About a week ago, I racked my Golden Road Pro-Am Mystery Hop Beer (tentatively called Rule 34) to secondary. I also pulled one gallon out of the five into a smaller carboy and dry-hopped with 3/4 ounce of the mystery hop, just to see how that would taste. The competition instructions encouraged us to feature the hops, and I thought that was a worthy experiment.
This morning, while preparing to bottle both brews, I discovered what looked like an ugly infection on the surface of the large carboy:
It looks pretty nasty, and I had a big old sad.
Luckily, the dry-hopped gallon is fine and healthy, so I think that’s what I’ll submit into the contest.
But here’s the thing: I popped the airlock out of the carboy and took a big smell (Thinly rolling for a Smell Check and getting a critical success). It didn’t smell sour or gross or off at all. Intrigued, I pulled a few ounces into a glass (using massively sanitized equipment, of course) and tasted it. It didn’t taste weird to me at all, so I asked Anne to taste it, and she also thought it tasted fine.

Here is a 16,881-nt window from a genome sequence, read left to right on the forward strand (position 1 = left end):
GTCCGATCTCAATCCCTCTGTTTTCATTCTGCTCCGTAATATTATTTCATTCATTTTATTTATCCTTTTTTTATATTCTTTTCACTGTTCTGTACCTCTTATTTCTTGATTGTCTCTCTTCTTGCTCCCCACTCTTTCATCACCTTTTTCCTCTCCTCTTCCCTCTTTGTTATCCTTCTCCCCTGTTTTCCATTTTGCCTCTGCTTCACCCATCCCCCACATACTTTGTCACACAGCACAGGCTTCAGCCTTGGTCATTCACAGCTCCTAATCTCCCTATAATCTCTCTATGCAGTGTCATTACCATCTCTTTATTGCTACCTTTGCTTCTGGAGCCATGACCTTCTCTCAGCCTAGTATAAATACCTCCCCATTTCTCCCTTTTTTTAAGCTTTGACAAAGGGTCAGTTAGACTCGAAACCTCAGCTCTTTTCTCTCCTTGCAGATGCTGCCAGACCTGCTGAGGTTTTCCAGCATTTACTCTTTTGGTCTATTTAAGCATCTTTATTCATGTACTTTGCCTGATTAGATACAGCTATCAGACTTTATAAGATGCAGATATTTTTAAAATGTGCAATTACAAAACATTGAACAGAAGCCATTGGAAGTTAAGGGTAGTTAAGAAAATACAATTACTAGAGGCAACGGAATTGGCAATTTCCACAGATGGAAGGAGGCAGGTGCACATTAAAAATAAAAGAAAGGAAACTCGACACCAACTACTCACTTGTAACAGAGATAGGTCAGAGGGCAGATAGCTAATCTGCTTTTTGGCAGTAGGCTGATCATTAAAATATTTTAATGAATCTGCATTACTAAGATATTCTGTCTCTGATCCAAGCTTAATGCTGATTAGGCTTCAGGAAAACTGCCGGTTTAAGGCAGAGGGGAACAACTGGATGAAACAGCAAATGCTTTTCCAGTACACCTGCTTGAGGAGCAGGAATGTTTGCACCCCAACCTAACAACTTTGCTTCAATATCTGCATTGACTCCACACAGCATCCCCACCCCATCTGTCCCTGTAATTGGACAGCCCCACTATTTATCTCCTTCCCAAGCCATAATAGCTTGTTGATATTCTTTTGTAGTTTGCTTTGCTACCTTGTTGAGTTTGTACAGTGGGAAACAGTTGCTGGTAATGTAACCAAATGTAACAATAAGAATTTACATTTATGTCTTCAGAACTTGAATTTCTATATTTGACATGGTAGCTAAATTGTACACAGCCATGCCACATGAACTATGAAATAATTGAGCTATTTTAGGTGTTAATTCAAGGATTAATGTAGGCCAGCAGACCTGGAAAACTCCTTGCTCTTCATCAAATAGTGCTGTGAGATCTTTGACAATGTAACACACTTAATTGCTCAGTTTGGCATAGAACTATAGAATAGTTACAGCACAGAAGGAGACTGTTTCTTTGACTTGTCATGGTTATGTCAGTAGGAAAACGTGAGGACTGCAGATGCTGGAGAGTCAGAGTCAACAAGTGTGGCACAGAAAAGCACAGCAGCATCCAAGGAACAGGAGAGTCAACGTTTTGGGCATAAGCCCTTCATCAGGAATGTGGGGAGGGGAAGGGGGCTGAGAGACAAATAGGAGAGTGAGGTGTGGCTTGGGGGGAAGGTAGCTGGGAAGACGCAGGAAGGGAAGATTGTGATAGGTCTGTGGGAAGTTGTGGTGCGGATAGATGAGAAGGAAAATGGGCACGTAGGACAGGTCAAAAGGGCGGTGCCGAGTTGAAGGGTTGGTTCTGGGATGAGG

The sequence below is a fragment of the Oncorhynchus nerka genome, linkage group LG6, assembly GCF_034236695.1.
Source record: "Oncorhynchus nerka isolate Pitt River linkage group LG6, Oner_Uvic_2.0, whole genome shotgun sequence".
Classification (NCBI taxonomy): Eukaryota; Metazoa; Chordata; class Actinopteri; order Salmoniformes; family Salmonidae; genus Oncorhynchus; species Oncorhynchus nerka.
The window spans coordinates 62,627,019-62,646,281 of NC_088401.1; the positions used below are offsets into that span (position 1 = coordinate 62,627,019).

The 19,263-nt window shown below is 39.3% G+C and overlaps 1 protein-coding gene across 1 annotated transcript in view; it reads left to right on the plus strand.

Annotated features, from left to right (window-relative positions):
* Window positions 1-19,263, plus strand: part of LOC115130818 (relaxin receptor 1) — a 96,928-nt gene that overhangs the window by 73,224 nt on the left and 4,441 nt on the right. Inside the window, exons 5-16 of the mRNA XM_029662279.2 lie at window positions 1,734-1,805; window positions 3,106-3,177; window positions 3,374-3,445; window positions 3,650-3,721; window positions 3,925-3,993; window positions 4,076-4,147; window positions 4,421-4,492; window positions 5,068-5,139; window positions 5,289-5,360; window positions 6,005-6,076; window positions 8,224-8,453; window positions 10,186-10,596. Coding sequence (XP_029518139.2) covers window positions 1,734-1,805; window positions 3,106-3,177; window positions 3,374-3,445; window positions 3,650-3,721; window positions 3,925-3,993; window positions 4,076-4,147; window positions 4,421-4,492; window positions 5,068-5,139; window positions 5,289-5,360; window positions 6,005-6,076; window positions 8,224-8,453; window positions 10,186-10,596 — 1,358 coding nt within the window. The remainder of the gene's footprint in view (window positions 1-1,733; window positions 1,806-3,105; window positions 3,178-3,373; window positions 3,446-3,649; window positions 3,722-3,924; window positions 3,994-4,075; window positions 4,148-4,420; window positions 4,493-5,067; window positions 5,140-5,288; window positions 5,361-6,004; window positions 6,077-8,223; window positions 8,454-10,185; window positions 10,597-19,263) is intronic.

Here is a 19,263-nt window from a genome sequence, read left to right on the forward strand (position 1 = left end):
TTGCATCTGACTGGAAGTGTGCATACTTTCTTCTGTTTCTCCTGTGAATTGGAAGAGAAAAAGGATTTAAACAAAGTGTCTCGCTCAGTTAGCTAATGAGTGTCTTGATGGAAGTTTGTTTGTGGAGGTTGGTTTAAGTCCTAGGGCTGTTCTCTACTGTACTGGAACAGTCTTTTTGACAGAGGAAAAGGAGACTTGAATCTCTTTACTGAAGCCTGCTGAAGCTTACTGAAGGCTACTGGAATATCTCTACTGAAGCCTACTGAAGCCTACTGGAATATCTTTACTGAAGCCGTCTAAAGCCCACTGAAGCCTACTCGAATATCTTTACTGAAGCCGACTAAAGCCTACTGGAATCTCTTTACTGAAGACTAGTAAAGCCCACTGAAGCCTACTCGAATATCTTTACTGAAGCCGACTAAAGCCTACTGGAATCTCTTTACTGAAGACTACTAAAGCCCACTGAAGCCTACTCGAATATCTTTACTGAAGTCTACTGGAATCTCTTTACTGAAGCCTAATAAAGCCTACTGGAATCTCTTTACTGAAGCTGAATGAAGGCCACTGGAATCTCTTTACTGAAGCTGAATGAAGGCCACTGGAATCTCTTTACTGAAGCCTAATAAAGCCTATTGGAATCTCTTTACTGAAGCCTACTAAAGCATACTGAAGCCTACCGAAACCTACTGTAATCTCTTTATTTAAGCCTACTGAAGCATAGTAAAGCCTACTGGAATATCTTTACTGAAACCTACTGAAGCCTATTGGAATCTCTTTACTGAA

So I suppose it’s possible that what I thought was an infection is actually something yeasty that looks bad (there is a big, ugly whitish bubble on top, which is what really makes me nervous) but isn’t a problem. If it is infected, I’m worried about bottle bombs, so I decided to keg that four-ish gallons and let it naturally carbonate right up until it’s time to submit my bottles. I’ll use my beer gun to bottle some, and then make a decision about submitting the dry-hopped version or this one. At the very least, I’ll submit the dry-hopped version and hope for the best.
And if the infected(?) batch is drinkable, I’m calling it Patient Zero Pale Ale.